bandon mein tha dum

Director: Neeraj Pandey
Script: Bharat Sundaresan, Vaibhav Mutha
DOP: Arvind Singh
Editor: Praveen Kathikuloth
Genre: Documentary series
Streaming on: Voot Select

The history books don’t outrightly suggest that the 2020/21 Border-Gavaskar Trophy is India’s greatest ever Test series triumph. On paper, without prior knowledge of the squad and team sheets, it looks like nothing special. But in hindsight, one would be hard-pressed to prove otherwise. It’s not the narrow 2-1 scoreline – which mirrored that of the fabled 2001/02 series – so much as the context and circumstances: the 36 All Out, the makeshift captain, the injuries, the debuts, the rag-tag team, the Sydney draw, the Gabba heist. I remember feeling envious when an unfancied Sri Lankan team went to South Africa in 2019 and pulled off a modern-day sporting miracle. Overseas victories come at a premium, especially for long-suffering South Asian teams. But I always believed it would be India who’d unlock the floodgates of ‘away’ fairy-tales. So when they did unlock the next level in 2020/21 – in the middle of a global pandemic, against greater odds, against logic, bio-bubbles, reasoning and life itself – it felt like most of us had finally become the fans we had often dreamed of. 

It also felt like a story, about the story, was imminent. But more as a threat than a treat. Suffice to say that the title slate, a tri-coloured Bandon Mein Tha Dum! – and especially that exclamation mark – didn’t exactly inspire confidence. But that’s the thing about this new four-part docu-series. It sort of subconsciously imitates the tonality of the cricket it’s about. India’s win was a bizarre marriage of everyman grit and tacky-but-effective flamboyance: the grit of Pujara and Ashwin and Vihari, the flamboyance of Gill and Pant and Siraj. The grit here is symbolized by the sharp and journalistic coverage of the script, co-written by cricket scribe Bharat Sundaresan (author of The Dhoni Touch). ESPNcricinfo writer Sidharth Monga is also credited as ‘cricket consultant’. The script, then, isn’t just the Hindi-language voiceover narrating the ebbs and flows of the series. It’s the resistance to external noise – no family interviews, no reaction shots, no backroom footage, no lofty analogies and speeches, no social tangents, no ‘primary players’. A lot of it might be down to archival access as well, but it preserves the sanctity of both the sport and the storytelling. It’s pure cricket – four episodes, four memorable tests – through the eyes of those involved, and through the eyes of some watching. The writing is the no-nonsense equivalent of Pujara’s attrition, Ashwin’s eloquence, Vihari’s simplicity.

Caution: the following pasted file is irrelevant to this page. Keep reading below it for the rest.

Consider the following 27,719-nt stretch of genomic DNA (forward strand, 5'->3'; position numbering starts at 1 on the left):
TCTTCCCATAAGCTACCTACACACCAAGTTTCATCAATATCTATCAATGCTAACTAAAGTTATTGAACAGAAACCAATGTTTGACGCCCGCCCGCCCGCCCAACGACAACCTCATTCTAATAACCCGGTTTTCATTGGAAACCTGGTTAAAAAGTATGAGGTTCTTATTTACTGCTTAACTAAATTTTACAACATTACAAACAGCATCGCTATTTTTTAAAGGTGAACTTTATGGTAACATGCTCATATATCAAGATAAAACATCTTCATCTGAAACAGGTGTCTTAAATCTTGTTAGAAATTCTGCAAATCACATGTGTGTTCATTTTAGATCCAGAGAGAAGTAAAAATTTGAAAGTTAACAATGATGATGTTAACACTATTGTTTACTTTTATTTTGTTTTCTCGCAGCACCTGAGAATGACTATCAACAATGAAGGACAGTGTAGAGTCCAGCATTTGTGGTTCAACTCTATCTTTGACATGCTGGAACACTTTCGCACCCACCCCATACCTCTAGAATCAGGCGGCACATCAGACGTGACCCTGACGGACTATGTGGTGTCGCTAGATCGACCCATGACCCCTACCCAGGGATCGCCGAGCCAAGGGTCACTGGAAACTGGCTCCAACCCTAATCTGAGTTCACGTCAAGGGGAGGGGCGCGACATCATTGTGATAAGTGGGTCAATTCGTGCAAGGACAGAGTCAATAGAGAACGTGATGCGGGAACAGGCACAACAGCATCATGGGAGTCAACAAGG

Knowing who brings what to the table in terms of both emotion and structure – the way Leander Paes did in Break Point – is crucial for commercial film-makers who strive to amplify the inherently human pitch of sport.

The flamboyance, meanwhile, comes from director Neeraj Pandey (MS Dhoni: The Untold Story), who isn’t so adept in the art of leaving the ball. He bombards this script with the stylistic excesses of fiction. The war-like background score; Jimmy Shergill as the voiceover artist; the James-Bond-inspired episode titles (Skyfall, You Only Live Twice, A View to a Kill, License to Kill); flashbacks within the footage (!); random end-credits ‘fun’ questions; even the contrasting colour tones (cold dark-on-sky for the Australian bytes of Pat Cummins and Tim Paine; warm indoor setup for the Indians). Every other minute, an episode succumbs to a rush of blood, perilously veering between the volume of an infomercial and the briskness of a Youtube highlights package, putting both the viewer and the story itself on edge.